Love Hurts: Rob Zombie and the Myth of the Remake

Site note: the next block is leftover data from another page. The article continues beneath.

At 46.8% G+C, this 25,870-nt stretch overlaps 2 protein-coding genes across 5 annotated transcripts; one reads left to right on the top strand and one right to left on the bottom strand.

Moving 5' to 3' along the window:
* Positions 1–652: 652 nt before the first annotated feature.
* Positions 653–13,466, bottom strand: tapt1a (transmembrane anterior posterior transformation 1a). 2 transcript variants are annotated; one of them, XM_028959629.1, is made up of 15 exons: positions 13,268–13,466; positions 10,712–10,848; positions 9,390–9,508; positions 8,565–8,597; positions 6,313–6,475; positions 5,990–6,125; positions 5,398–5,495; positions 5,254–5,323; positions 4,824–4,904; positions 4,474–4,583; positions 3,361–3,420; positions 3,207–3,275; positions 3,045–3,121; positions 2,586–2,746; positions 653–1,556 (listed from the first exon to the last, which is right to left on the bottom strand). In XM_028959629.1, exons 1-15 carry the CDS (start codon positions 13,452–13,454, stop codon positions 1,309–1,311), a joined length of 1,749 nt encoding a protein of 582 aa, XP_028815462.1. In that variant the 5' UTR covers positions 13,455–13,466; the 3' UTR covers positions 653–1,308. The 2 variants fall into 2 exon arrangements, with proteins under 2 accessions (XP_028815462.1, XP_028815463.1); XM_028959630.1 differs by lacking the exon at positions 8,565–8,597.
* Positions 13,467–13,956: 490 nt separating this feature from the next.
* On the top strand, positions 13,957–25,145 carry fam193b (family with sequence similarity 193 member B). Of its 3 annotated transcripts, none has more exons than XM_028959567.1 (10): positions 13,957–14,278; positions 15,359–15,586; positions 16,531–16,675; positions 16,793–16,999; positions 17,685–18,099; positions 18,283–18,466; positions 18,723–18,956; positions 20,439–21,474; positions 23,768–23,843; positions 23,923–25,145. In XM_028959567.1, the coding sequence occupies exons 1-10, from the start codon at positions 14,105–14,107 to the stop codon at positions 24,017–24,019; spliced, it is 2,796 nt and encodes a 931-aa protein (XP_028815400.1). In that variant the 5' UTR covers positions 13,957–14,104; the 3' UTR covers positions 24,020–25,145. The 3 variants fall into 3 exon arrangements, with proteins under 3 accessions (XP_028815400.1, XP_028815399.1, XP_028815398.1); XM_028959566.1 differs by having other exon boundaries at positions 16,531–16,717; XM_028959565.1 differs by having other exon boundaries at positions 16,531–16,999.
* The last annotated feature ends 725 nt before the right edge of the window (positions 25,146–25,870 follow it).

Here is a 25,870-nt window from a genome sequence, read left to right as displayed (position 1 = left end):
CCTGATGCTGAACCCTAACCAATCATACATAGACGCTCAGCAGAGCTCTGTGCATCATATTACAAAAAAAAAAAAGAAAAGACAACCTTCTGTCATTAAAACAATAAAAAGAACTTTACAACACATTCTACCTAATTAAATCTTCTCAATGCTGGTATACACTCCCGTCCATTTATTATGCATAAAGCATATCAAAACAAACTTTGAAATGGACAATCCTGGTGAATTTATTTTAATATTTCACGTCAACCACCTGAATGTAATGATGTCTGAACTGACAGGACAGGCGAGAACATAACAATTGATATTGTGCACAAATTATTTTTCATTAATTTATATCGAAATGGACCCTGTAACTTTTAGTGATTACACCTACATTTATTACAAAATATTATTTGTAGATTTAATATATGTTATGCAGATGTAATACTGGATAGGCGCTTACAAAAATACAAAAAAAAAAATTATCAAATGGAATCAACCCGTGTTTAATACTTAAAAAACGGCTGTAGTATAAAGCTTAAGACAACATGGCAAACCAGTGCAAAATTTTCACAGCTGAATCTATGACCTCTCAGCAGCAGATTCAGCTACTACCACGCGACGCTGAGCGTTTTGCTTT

It€™s February . A season of candy hearts, winged babies and lonely nights alone remembering that time in the third grade when Kelly Kowalski forgot to give you a valentine and then she gave her Kool Aid to that jerk, Scott Preston. Like Scott Preston even drinks Kool Aid. His parents are so uptight, they only let their kids drink ovaltine or non-pasteurized apple juice. Everyone knows that, you heartless bitch! Whatever. Kelly€™s fat now and Scott€™s an alcoholic, so, who€™s the loser now? That€™s what I thought. So in honor of this joyous month of lovers entwined, hearts in time and, oh, those fabulous greeting cards (we mustn€™t ever forget the greeting cards. Buy more greeting cards. Consume, robot piggies, CONSUME!), let€™s talk about something morbid. Rob Zombie€™s 2007 re-imagining of John Carpenter€™s American horror classic Halloween stalked into cinemas worldwide to nit-picking €˜net-geek ire and franchise-record box office returns. It seems that rascally, tow-headed imp, Michael Audrey Myers, had captured more than a few hearts within the global film-going public €“ and not just the ones ripped savagely from the chests of hapless teenaged babysitters in suburban Illinois. More than still-beating hearts and great, heaping piles of cash, Mr. Zombie€™s wallet-swelling re-envisioning jammed a blood-stained stick straight up the collective pooper of that clammy-handed digital hornet€™s nest known as online fandom with such glee and reckless abandon, you€™d think he was Malcolm MacDowell slumming on a horror picture with a rakish rock-star director and minimal studio supervision. As soon as the screenplay hit the €˜tubes, fans cried foul. Their distaste rumbled across the web like Harry Knowles€™ stomach after second-lunch at Güero€™s Taco Bar. The plot of Carpenter€™s slasher original centered around a ten-year-old Michael Myers, the senseless murder of his elder sister on Halloween night, and his escape and the ensuing aftermath fifteen years later. Originally titled The Babysitter Murders, Carpenter€™s indie-blockbuster was a straight-forward exercise in suspense, a landmark film which laid the archetype one that would be most cleverly tweaked by suspense-master Wes Craven in the coming two decades with A Nightmare on Elm Street and Scream, respectively. Myers himself representing true evil, pure and unstoppable. Heroine Laurie Strode, portrayed by Jamie Lee Curtis, equally pure as the virginal €œgood girl€. The Town of Haddonfield, Illinois standing in for American suburbia. The true terror of Carpenter€™s original conception lay in the senselessness of Myers€™ crimes, and the idea that the Boogeyman could be right in your own backyard, waiting outside your window. With an unquenchable bloodlust that could be neither bargained nor reasoned with. An evil unknowable in the purity of its blackness. It is precisely this air of mystery that a great number of fans felt was violated by Zombie€™s re-envisioning. Indeed, the hard-rocking former White Zombie front man€™s approach to Carpenter€™s mythos opted to explore the origins of Myers€™ murderous madness, creating a tumultuous home-life for the young psychopath and embellishing on the nearly twenty years the boy spent in Smith€™s Grove Sanitarium before amping up the savage rampage of the Night He Came Home. Territory heretofore unexplored in Carpenter€™s original nor the staggering seven sequels that would follow. This turn of events, while a natural extension of Myers€™ time-worn legacy, would nonetheless prove controversial to legions of mewling traditionalists who would echo their dissatisfaction across Knowles€™ peanut gallery with disdainful of €œTake-a-shit Mask€ (a snarky jab at a Zombie device in which the youthful Myers would craft eerie masks while incarcerated to suit each of his moods), which would go on to become a message board tagline long before Spielberg €œNuked the Fridge€ with Indiana Jones and the Kingdom of the Crystal Skull. Months before the picture had even seen release, these so-called fans were all ready declaring it a franchise-low. Seemingly forgetful of the series€™ previous entry, Halloween: Resurrection, in which their beloved sociopath was found suffering a roundhouse-kick of indignation by a Bruce Lee-emulating Busta Rhymes. (Although, one could hardly blame them for selectively-forgetting that dreadful cash-grab.) Yet it could be argued that Zombie€™s take on the Myers mythos breathed fresh, new life into the aging franchise. A claim that can be substantiated by the film€™s box office and the three DVD editions that followed. In fact, it is this writer€™s opinion that Zombie€™s two entries are among the best in the series, rivaled only by Carpenter€™s immortal progenitor. Rob Zombie is a consummate artist, one whose attention to detail and unflinching dedication to realism makes him one of the most exciting filmmakers to emerge in the last decade. Whether tackling an acid-fueled surrealist aesthetic as in his spin on Tobe Hooper€™s Texas Chainsaw Massacre formula in House of 1,000 Corpses (the first and least of Zombie€™s oeuvre), or the Satanic nihilism of its vastly superior follow-up, The Devil€™s Rejects (not to mention the savage brutality of his Halloween pictures), Zombie€™s films are marked with strong characterization, memorable, yet gimmick-free dialogue, and an uncanny ability to infuse real humanity into even the most vile and despicable of characters. Indeed, Zombie€™s depictions of unthinkable violence never feel glamorous or exploitative, but are utterly unnerving in their grisly realism. Perhaps his biggest flaw as an auteur is that his point of view is so strong that it is simply not to everyone€™s taste. Zombie€™s knack for the macabre has a distinct way of slithering under the viewer€™s skull and right into their very souls, stirring up an unpleasant sensation that€™s akin to damnation itself. It is precisely that sense of gut-wrenching realism that makes Zombie€™s Halloween films far from franchise blasphemy. Despite shoe-horning most of Carpenter€™s original into his third act, Zombie presses the reset button on a saga bogged down with convoluted and largely mediocre sequels. Most thankfully returning to Michael Myers an ensemble of supporting characters mostly absent since 1978 (the legendary Donald Pleasence aside, who doubtlessly would€™ve reprised the role of Dr. Loomis were he still alive €“ his colleague, Malcolm MacDowell, wonderfully substitutes). Instead of demystifying him, moving Myers from the shadows into the narrative spotlight is a no-brainer for an iconic monster worthy of the literary pantheon of all-time nightmare-inducers (a modern fraternity joined only by Freddy Krueger and Jason Voorhees €“ sorry, Jigsaw, you didn€™t make the cut.) Zombie gives young Michael Myers a home-life as grisly and unsettling as any of his later crimes. For the first time, it becomes believable that that a child could be capable of committing such heinous evil. Rather than dragging his motivations into the harsh light of day, elaborating on Michael€™s years in the sanitarium serves to place a human being inside the mask of the unfathomable Shape. One of the strongest aspects of John Carpenter€™s ghoul was that he traveled in the guise of a man. He was neither a ghost or a zombie nor a voodoo-powered doll (although, an infusion of dollar signs could always bring him back from death, even when decapitated). When Myers dons his trademark mask and jumpsuit, the darkness of his evil becomes all-consuming. The loss of his humanity all the more chilling because it could happen to any of us. (With nary a €œTake-a-shit Mask€ to boot! €“ Geek mountains out of filmmaking molehills.) Performance-wise, Zombie€™s films are in a franchise class of their own. Tyler Mane is easily the most menacing performer to don the white Shatner mask. He imbues the Shape with an explosive physicality while still retaining the trademark haunting stillness of Nick Castle€™s original portrayal. Danielle Harris is particularly noteworthy as Annie Brackett. A franchise veteran (Harris began her film career with Halloween 4: the Return of Michael Myers at the age of ten), she takes her rightful place alongside Jamie Lee Curtis as series mainstays second only to the aforementioned Mr. Pleasence. A victim of stalking in real-life, Harris€™ near-death in the first film is utterly bone-chilling, proving her a brave and truly remarkable young actress. Her reprisal in its sequel blossoms with depth, her beauty deepening with age even beneath a tangle of scars. Having undoubtedly the biggest shoes to fill, Malcolm MacDowell fearlessly tackles the role of Dr. Samuel Loomis. Retaining the spirit of Pleasence€™s manic intensity, MacDowell is an absolute joy. Injecting the franchise€™s most enduring supporting character with a pep and a verve most evident in the second film, in which Dr. Loomis falls victim to capitalism rather than the Shape€™s blade. Exploiting his monster in poor taste and tactlessness to hilarious effect, returning to archetype when it all tragically blows up in his face. The ensemble is rounded out by a host of outstanding character actors. Brad Douriff delivers an eccentric Sheriff Brackett that is quirkily charming and tragically moving, transcending the expository utilitarian nature of the role. Equally memorable appearances are turned in by Ken Foree, Dee Wallace and Pat Skipper among countless others. But perhaps most significant is Scout Taylor-Compton as heroine Laurie Strode. Perpetually overlooked as a side-effect of her Piscean nature, Compton is a revelation. As the teenaged Strode in the first film, Compton is effortlessly likable. Slipping into the role with an ease and a subtlety that makes it easy to lose her in the chaos, she nonetheless leaves an indelible impression of the character that makes one easily forget that Jamie Lee Curtis ever played the part. Yet it isn€™t until the second picture that Scout truly makes the character her own. Curtis€™ Strode undeniably set the archetype for the modern American slasher heroine, derivative of the lone survivor arguably introduced to the genre with Marilyn Burns in Hooper€™s Massacre, and most recently explored in with the Scream trilogy€™s Sidney Prescott. But it has traditionally remained a two-dimensional one, veering from virginal innocence to blind terror with little in between. Halloween II introduces the notion that Strode shares her brother€™s madness (the revelation that Strode and Myers were siblings was an afterthought originating in Carpenter€™s screenplay to the original€™s 1981 sequel), unraveling over the course of the film under the influence of psychotic ethereal visions of her true family (a wonderful abstraction of insanity which only deepens the mystery of Myers€™ evil). Compton is pitch-perfect in tune with every aspect of her character, digging into the role with a tenacity and abandon that is electrifying, utterly decimating her original performance in the first film (it is unfortunate that her best moments were cut from the theatrical release. The real meat of her role can be found in the Director€™s Cut). Scout Taylor-Compton is the kind of actress that makes every other actor around her better, so present is she. The depth of her characterization only strengthened by the challenge offered up by her material. She throws herself fully into every role she takes, no matter if she is relegated to the status of human prop as seen in Sleepover (a movie no human being should ever watch. Ever. Seriously, keep it away from your children.), or striving admirably to create connections in a room full of vapid mannequins in the Butcher Brother€™s utterly abysmal €œremake€ of April Fools Day. It€™s easy to mistake Scout as just €œbeing there€ in any one movie. But if you watch closely, you just might notice that she€™s THERE, no matter how unfathomable the situation. Whether she€™s fallen into a pit of rotting corpses, her body shattered and strapped to a hospital gurney, or slowly becoming Evil in the Shape of a Man, Scout Taylor-Compton is living and breathing every moment. She is the genuine article, possessing something beyond talent that cannot be learned or taught. Something that simply happens. Make no mistake folks, she someone to watch, and she€™s headed for big things. That funny feeling in your chest is a tiny crack forming in your stony, blackened geek hearts. Don€™t fight it. Your cynicism can only sustain you for so long. Remind yourself that you love movies, and life is too short to spend it idly hating things. Remember that your favorite series and characters have only become great because they are all bigger than any one film or director or actor. They are immortal, and will outlive any cinema misfire anyone can heave at them. Sequels and remakes will be with us forever. They are a necessary evil, but aren€™t necessarily evil. The beautiful thing is that, no matter what happens, there€™s always a Christopher Nolan or J.J. Abrams or, yes, even a Rob Zombie waiting just around the corner. Love hurts. But only if you let it. Halloween II: Unrated Director€™s Cut and Halloween: 3-Disc Unrated Collector€™s Edition are on sale now. (The latter featuring a 4½ -hour documenting the entire production of the film, day by day €“ an absolute MUST-WATCH for any fan who€™s truly serious about filmmaking.) Scout Taylor-Compton can next be seen as guitar icon Lita Ford in The Runaways, landing stateside on March 19th.